Germany Doubtful On Euro Meeting (WSJ)
"I am more pessimistic than I was last week on the chances of total agreement," the official said on condition of anonymity. A more likely scenario, the official said, is that the 17 euro-zone countries, together with "four or five" other EU countries, would separately agree to far-reaching coordination of economic policies, supervision of their budgets through European officials and strict limits on debts and deficits.
Geithner Backs French-German Plan For Tighter EU (Bloomberg)
Geithner, speaking in Berlin yesterday after talks with German Finance Minister Wolfgang Schaeuble, praised the commitment to fiscal programs put in place by new governments in Spain, Italy and Greece, and said he was “very encouraged” by recent efforts to buttress the euro area. He welcomed “progress toward a fiscal compact for the euro zone,” echoing language used last week by European Central Bank President Mario Draghi.
CIO: No Way Europe Will Hold Itself Together (CNBC)
"Europe is in a terminal phase of its life. There is no way I can see a glomeration being a successful way of smaller entities into bigger entities without growth. There will be fractures. (There is) no way Europe is ever going to hold it together," said David Murrin chief investment officer at Emergent Asset Management.
House Panel To Vote On Insider Trading (WSJ)
The chairman of the House Financial Services Committee on Tuesday said he is planning to hold a panel vote next week on legislation to ban insider trading by members of Congress. The announcement by Alabama Republican Rep. Spencer Bachus came as other lawmakers used a committee hearing to propose ways to prohibit lawmakers from using information they gather in the halls of Congress to trade stocks. A bill by Rep. Louise Slaughter (D., N.Y.) would prohibit lawmakers from trading on information they learn on Capitol Hill and require more frequent disclosure of stock transactions. Similar proposals are pending in the Senate.
Tiny Tax On Financial Trades Gains Advocates (NYT)
They call it the Robin Hood tax — a tiny levy on trades in the financial markets that would take money from the banks and give it to the world’s poor...Driven by populist anger at bankers as well as government needs for more revenue, the idea of a tax on trades of stocks, bonds and other financial instruments has attracted an array of influential champions, including the leaders of France and Germany, the billionaire philanthropists Bill Gates and George Soros, former Vice President Al Gore, the consumer activist Ralph Nader, Pope Benedict XVI and the archbishop of Canterbury.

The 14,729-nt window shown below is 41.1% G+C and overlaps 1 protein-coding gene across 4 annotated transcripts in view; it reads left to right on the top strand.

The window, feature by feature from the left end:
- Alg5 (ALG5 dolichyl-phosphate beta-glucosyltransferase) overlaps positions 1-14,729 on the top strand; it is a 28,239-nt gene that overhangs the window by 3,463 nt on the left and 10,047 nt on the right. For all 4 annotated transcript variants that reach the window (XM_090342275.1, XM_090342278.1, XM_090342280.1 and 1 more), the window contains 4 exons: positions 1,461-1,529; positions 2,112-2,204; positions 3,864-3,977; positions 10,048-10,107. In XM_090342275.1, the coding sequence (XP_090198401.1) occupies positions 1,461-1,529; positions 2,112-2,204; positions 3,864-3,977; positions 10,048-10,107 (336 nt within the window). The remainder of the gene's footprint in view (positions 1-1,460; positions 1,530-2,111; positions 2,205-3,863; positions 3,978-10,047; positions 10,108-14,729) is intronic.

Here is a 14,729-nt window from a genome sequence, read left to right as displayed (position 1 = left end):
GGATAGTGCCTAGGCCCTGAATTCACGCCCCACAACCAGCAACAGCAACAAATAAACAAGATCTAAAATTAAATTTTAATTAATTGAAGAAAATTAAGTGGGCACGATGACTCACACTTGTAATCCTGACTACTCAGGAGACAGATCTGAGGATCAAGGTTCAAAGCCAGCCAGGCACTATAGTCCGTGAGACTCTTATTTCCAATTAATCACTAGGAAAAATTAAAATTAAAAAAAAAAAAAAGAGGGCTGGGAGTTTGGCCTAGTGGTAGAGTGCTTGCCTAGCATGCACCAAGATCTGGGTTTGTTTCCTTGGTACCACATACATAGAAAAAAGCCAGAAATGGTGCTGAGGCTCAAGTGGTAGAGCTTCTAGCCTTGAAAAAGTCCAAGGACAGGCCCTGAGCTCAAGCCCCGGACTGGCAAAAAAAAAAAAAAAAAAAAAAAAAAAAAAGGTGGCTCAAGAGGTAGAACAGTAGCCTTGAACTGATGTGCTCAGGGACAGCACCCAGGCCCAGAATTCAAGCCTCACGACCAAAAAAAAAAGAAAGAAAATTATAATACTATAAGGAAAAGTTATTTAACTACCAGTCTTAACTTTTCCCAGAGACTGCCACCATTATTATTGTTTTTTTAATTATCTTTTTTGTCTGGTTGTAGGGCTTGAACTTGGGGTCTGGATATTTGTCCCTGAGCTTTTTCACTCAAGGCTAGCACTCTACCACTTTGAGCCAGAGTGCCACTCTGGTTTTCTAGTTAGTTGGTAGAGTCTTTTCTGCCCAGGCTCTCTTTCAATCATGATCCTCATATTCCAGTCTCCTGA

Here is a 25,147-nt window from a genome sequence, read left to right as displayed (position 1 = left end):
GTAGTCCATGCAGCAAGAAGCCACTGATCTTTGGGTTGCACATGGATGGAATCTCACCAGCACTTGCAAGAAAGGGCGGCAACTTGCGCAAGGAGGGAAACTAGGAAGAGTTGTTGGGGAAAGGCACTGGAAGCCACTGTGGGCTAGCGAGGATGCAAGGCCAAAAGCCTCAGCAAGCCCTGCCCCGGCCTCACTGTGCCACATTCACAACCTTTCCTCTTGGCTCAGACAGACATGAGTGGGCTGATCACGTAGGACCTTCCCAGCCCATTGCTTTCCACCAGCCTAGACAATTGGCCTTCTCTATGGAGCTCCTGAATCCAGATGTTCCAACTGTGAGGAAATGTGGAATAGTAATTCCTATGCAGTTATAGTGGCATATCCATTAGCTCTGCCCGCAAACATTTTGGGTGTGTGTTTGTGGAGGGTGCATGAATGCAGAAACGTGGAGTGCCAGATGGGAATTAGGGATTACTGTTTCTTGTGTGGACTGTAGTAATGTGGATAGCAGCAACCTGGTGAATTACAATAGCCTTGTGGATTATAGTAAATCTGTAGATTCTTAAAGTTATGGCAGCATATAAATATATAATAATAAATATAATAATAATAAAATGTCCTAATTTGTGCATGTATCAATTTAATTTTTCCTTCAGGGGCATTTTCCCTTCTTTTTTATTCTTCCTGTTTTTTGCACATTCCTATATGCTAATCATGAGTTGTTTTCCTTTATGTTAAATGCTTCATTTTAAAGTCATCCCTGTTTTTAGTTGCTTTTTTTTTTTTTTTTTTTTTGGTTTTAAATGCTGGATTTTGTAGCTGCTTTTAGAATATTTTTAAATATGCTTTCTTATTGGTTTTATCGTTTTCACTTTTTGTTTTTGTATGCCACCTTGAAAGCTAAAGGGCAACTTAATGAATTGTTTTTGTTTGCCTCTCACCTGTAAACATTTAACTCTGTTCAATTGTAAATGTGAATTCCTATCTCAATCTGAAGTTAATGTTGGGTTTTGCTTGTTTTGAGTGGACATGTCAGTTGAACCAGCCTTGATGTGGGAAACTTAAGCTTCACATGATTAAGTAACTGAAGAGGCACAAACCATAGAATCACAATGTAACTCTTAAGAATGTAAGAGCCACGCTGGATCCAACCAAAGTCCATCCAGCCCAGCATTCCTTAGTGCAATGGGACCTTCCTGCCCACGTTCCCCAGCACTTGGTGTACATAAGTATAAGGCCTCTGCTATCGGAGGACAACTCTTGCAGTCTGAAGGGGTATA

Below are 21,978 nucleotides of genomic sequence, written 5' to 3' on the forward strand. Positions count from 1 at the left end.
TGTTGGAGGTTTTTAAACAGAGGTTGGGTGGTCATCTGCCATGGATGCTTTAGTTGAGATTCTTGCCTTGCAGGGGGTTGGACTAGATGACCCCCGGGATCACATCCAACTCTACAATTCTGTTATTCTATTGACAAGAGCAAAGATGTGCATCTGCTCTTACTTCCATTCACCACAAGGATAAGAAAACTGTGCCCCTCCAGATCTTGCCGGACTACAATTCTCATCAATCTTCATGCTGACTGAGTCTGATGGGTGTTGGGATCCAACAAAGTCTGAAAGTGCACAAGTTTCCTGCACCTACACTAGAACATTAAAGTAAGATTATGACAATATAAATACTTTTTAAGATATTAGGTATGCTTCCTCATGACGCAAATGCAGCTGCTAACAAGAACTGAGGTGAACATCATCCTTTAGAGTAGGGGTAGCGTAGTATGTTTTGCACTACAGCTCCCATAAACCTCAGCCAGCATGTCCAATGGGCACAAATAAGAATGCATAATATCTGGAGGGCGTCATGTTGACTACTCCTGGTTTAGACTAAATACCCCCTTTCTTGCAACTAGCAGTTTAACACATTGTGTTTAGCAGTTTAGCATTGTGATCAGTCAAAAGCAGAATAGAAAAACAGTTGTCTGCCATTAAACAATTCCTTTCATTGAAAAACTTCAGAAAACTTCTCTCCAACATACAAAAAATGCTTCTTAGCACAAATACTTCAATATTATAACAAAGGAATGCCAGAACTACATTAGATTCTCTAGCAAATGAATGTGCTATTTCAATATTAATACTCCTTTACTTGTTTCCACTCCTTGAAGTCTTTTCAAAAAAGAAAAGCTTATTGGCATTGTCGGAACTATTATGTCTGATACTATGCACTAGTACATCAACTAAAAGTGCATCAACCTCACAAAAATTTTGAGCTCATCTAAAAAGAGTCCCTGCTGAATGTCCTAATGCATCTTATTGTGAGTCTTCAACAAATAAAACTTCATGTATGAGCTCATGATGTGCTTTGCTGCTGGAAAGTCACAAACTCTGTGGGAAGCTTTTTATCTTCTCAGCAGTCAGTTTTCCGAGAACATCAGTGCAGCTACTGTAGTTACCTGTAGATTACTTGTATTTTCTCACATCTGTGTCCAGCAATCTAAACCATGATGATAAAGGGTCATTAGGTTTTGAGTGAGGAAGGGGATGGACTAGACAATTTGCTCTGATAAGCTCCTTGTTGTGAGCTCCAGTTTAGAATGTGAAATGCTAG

Kitten Discarded In Cat Food Bag Rescued By Dog (CBS)
Reports that the two kittens, named Tipper and Skipper, were sealed in a Meow Mix bag with the rest of the litter, and then left in the street. The bag had been run over by a vehicle, killing some of the kittens and making it difficult to tell exactly how many cats were inside. Somehow, Tipper and Skipper survived. "It was not a pretty sight," Linda Blakely from Iowa's Raccoon Valley Animal Sanctuary said. That's when Reagan stepped in. He grabbed the bag, and carried it home. He didn't stop whining until his owner opened the bag. Covered in the blood and remains of the kittens who were killed, she found two seriously injured survivors. "The instinct of the dog was to nurture and not kill the kittens. With all the blood some dogs would have responded to the scent. Reagan the dog is a hero," Blakely said.
Too-Big-To-Fail Banks Back on Senate Agenda (Bloomberg)
“For too long, Wall Street has been permitted to operate in the dark, putting our economy at risk and leaving taxpayers on the hook,” Senator Sherrod Brown said yesterday in an e-mailed statement.
Four Charged Over Trading (WSJ)
The U.S. government filed civil-fraud charges against four Chinese citizens and a China-based firm for "highly profitable and highly suspicious" trading ahead of a takeover that allegedly netted more than $2.7 million in illicit gains.
Bloomberg News Responds to Bernanke Criticism (Bloomberg)
Federal Reserve Chairman Ben S. Bernanke said in a letter to four senior lawmakers today that recent news articles about the central bank’s emergency lending programs contained “egregious errors.” While Bernanke’s letter and an accompanying four-page staff memo posted on the Fed’s website didn’t mention any news organizations by name, Bloomberg News has published a series of articles this year examining the bailout. The latest, “Secret Fed Loans Gave Banks $13 Billion Undisclosed to Congress,” appeared Nov. 28. “Bloomberg stands by its reporting,” said Matthew Winkler, editor-in-chief of Bloomberg News.
Weatherman Had Vowed To Wear Wife’s Colts Panties If They Lost To The Patriots (Deadspin)
"I'm tired of watching the Colts. The wife's a Colts fan and I want a 'w' bar none....and my promise to you, for the holiday season, if the Colts DO NOT WIN THIS WEEK, I'm going to come in each and every week for the rest of the season, donning my wife's Colts attire, and she only has panties."